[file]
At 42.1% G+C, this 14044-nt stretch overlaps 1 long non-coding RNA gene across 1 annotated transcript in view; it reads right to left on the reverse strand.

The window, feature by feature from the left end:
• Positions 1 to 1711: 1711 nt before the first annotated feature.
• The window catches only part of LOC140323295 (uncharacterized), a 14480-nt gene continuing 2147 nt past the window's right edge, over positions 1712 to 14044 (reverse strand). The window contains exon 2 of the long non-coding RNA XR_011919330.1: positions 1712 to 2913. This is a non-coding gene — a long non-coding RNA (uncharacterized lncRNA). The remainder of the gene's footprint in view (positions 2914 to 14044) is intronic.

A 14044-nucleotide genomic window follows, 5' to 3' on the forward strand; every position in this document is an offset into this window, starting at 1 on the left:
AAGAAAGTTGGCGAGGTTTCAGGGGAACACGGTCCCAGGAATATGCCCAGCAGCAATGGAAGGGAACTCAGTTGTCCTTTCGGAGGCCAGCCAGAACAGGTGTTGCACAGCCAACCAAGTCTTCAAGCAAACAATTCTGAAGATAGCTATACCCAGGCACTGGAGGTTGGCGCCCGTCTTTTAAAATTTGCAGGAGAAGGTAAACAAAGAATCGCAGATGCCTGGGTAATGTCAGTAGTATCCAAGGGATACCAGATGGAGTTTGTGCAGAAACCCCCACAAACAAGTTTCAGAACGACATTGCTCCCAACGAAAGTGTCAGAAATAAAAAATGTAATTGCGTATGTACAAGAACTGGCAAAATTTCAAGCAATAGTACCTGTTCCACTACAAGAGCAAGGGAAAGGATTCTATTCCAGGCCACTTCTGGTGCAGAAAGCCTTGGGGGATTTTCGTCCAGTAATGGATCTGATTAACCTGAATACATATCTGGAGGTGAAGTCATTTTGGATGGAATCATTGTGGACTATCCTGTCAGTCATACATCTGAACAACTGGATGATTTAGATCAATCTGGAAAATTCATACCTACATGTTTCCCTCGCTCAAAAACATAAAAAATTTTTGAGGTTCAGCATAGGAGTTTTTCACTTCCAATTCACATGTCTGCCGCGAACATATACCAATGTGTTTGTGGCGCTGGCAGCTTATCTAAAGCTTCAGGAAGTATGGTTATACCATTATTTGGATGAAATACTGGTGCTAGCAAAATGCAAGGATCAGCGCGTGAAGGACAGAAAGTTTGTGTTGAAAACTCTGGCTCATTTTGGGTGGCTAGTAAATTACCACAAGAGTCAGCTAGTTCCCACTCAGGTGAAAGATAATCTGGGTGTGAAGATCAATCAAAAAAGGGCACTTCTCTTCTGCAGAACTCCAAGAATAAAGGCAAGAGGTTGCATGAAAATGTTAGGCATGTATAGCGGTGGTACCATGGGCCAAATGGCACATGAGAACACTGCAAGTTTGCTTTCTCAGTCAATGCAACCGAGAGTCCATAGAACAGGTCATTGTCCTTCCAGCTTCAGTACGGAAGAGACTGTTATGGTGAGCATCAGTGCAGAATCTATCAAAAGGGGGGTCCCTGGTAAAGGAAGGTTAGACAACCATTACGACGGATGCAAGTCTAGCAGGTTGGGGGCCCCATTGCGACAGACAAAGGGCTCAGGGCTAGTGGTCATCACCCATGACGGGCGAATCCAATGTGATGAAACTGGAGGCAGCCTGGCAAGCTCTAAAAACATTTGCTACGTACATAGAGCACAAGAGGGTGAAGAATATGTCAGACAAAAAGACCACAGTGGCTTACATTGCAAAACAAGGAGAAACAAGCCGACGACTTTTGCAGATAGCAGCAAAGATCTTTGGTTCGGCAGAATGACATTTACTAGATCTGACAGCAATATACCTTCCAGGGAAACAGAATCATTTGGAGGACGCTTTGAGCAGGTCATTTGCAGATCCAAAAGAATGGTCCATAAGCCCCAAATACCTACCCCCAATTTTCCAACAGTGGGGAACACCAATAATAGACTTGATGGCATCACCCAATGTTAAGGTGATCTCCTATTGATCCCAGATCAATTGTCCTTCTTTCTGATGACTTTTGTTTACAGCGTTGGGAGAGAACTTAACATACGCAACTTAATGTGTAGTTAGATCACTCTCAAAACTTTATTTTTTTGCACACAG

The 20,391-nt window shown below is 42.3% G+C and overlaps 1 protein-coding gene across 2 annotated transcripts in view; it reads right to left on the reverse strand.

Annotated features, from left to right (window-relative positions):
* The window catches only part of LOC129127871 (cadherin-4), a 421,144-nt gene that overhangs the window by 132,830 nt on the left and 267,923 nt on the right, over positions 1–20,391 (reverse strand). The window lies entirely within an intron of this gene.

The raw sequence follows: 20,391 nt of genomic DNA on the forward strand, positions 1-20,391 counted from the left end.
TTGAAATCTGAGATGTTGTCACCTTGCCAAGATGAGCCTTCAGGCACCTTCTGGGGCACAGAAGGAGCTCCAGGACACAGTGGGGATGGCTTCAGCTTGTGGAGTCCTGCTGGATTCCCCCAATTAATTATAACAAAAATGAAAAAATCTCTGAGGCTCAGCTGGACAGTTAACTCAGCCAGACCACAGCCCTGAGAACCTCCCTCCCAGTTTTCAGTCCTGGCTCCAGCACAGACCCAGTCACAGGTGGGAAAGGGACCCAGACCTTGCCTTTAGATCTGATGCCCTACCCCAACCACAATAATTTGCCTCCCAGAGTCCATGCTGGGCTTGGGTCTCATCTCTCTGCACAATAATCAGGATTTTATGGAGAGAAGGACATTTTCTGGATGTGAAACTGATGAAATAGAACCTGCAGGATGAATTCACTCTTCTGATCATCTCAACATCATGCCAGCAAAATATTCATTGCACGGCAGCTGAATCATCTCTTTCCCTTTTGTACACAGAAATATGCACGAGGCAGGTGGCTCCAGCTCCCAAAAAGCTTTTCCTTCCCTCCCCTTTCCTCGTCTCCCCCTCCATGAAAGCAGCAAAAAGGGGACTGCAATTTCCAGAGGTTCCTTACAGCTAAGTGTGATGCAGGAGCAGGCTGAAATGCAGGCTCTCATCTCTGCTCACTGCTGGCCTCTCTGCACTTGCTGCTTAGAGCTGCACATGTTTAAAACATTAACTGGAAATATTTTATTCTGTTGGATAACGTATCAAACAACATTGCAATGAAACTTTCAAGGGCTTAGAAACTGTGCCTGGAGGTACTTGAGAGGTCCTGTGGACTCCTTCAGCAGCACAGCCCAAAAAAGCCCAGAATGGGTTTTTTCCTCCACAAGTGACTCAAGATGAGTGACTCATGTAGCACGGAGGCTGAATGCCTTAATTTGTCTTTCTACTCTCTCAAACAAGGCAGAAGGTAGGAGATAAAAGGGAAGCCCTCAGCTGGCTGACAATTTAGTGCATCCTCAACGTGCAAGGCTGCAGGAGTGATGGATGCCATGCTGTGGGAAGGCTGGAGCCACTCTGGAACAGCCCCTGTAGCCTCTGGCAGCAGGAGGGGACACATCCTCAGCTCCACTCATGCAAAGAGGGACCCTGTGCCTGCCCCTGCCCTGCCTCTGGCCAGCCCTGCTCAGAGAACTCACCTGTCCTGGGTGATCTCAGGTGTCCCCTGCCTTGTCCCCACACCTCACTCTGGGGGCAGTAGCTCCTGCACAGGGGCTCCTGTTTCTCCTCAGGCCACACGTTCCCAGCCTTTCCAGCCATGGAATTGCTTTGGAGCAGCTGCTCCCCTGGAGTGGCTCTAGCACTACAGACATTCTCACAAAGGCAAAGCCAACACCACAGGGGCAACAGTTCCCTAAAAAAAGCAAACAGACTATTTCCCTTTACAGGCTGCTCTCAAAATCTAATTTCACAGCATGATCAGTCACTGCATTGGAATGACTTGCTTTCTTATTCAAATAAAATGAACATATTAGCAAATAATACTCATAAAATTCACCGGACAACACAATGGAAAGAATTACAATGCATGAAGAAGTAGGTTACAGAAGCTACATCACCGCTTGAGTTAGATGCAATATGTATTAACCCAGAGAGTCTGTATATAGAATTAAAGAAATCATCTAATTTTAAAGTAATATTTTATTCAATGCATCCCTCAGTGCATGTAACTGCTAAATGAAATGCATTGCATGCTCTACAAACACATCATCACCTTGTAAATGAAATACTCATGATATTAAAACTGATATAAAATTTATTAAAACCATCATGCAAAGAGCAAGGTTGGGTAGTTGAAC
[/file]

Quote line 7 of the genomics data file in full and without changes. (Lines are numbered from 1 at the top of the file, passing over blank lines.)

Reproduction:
The 20,391-nt window shown below is 42.3% G+C and overlaps 1 protein-coding gene across 2 annotated transcripts in view; it reads right to left on the reverse strand.